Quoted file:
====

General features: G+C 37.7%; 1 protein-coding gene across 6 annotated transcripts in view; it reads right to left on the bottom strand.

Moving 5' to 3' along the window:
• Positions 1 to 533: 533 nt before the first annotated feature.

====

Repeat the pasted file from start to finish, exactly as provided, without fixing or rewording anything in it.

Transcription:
General features: G+C 37.7%; 1 protein-coding gene across 6 annotated transcripts in view; it reads right to left on the bottom strand.

Moving 5' to 3' along the window:
• Positions 1 to 533: 533 nt before the first annotated feature.